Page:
The Norse sagas are filled with astonishing death scenes. In his book Laughing Shall I Die, Lives and Deaths of the Great Vikings , Tom Shippey explains that the defiant Viking attitude to death was largely responsible for making them such successful warriors. In their world view fate was inescapable and their goal was to die “well” in battle in order to reach Valhalla in the afterlife. Those who died off the battlefield were believed to go to Helheim (not to be confused with Hell). In fact, warriors were so motivated to reach Valhalla, that the warriors tried to trick Hel, its ruler, into believing they had died in battle by wounding themselves with blades on their deathbeds.
While many scenarios may cross your mind when imagining the death of a Viking warrior, the death of Sigurd the Mighty is definitely not one of them. As the second Earl of Orkney, Sigurd Eysteinsson ruled Orkney and the Shetland Islands off the northern coast of Scotland from about 875 until 892. His brother Rognvald Eysteinsson had been sent by King Harald Fairhair to conquer the Shetland, Orkney and Hebrides islands and put a stop to raids by Norwegian exiles. Although successful, Rognvald lost his son in the process and was compensated by being made an earl of the islands. He gifted them and the title to his younger brother, Sigurd, in 875.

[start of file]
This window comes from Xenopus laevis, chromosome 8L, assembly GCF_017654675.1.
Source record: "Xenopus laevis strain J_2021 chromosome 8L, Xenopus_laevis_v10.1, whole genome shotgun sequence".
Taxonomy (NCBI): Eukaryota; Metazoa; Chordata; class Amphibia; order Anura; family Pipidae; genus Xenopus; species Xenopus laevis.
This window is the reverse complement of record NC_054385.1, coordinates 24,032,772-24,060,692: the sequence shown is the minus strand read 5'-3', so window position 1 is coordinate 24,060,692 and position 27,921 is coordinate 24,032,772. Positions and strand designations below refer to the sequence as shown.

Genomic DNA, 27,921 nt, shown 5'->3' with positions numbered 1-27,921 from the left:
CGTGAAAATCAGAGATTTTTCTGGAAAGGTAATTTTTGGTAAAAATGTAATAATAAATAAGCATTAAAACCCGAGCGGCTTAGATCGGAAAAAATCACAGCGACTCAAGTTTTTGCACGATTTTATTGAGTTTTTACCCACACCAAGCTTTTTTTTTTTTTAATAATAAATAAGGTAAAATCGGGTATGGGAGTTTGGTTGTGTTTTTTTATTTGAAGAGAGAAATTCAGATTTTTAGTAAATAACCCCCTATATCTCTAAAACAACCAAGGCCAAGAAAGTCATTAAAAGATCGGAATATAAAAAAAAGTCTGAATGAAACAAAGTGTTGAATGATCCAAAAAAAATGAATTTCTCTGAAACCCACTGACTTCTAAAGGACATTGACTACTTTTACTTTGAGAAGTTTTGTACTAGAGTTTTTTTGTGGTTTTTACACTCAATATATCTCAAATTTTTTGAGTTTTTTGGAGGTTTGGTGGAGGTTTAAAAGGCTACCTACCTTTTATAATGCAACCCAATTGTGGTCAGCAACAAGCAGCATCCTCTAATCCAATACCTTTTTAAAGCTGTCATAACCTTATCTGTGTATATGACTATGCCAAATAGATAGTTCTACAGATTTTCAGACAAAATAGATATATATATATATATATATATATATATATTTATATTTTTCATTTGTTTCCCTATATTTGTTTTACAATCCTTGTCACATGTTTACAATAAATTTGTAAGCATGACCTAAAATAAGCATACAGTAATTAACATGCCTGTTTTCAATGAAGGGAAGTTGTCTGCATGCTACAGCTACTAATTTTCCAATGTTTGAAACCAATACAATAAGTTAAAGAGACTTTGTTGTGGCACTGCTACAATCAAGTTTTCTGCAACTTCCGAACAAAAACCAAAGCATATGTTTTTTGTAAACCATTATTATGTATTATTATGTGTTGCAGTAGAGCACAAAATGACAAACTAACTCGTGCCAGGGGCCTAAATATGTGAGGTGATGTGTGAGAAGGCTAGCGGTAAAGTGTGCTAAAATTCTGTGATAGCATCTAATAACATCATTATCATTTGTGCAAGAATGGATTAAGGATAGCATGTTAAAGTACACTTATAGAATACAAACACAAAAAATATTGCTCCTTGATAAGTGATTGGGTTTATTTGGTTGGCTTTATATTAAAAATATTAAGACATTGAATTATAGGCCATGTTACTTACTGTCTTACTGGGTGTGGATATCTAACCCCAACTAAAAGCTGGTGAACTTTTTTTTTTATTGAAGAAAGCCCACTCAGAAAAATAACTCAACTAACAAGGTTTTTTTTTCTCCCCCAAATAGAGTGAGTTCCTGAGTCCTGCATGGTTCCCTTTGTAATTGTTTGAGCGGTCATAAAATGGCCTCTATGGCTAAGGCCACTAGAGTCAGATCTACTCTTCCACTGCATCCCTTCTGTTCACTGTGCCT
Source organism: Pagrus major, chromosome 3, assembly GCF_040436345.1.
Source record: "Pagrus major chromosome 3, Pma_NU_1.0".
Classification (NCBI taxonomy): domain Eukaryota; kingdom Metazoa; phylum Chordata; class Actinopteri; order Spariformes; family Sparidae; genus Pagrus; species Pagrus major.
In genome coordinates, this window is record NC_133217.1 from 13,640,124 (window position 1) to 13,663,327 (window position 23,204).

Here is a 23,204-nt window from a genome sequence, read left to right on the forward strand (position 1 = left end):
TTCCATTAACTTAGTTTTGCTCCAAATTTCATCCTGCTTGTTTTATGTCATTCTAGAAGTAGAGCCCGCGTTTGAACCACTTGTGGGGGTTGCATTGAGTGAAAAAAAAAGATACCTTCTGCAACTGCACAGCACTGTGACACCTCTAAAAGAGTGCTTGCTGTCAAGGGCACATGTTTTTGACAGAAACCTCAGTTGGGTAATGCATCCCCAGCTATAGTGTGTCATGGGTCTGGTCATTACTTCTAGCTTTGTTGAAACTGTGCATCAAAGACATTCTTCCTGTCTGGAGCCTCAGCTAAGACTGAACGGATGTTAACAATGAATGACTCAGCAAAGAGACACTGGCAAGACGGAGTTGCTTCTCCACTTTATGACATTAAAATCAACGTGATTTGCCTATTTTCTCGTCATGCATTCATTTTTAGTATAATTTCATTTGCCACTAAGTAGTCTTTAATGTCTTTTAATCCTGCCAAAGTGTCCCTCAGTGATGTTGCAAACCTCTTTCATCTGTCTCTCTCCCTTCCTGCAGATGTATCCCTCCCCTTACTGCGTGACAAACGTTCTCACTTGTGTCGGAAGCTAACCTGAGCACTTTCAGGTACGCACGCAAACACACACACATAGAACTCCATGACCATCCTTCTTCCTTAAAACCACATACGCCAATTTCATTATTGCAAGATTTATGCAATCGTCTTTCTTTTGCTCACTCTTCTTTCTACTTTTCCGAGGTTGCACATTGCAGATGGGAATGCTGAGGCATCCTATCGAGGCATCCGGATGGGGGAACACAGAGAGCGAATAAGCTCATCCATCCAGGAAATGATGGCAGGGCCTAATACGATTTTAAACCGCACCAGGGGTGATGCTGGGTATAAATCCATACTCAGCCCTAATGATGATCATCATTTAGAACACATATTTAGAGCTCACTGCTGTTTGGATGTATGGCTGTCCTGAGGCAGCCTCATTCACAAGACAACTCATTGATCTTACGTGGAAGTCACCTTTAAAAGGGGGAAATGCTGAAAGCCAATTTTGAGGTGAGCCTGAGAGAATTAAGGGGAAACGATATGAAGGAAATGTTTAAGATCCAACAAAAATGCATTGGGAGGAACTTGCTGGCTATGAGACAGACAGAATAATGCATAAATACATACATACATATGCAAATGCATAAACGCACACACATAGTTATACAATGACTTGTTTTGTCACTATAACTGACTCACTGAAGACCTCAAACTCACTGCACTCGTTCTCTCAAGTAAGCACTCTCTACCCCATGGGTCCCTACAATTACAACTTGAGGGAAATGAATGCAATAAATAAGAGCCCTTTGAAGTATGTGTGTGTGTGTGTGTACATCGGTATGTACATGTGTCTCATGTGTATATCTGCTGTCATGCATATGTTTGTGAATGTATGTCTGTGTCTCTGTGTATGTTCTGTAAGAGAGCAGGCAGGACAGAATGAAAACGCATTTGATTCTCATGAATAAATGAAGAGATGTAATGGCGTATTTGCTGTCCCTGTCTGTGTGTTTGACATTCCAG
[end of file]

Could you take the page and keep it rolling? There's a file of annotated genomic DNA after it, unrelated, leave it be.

Sigurd the Mighty made his name the leader of the Viking conquest of modern-day northern Scotland. Vikings Heading for Land, by Frank Bernard Dicksee. ( Public domain )
Sigurd soon made a name for himself as the leader of the Viking conquest of modern-day northern Scotland, earning him the nickname Sigurd the Mighty. Keeping control of mainland Scotland was no easy feat, and he was soon challenged by a Pictish chieftain known as Máel Brigte the Bucktoothed, believed to have been based near modern-day Inverness. Tired of Sigurd’s raids, he proposed an honorable 40-man-per-side battle.
According to the Orkneyinga Saga , a collection of oral histories put on paper circa 1200, the treacherous Sigurd the Mighty showed up with 80 men. The obvious advantage meant that he easily defeated Máel Brigte, massacred his opposition and beheaded their leader. Having tied the severed head to his saddle as a trophy, the buckteeth of his victim rubbed against his leg. In an act of poetic justice, the wound became infected and Sigurd the Mighty died from the affliction. In this way Sigurd got his comeuppance and probably spent his afterlife in Helheim.
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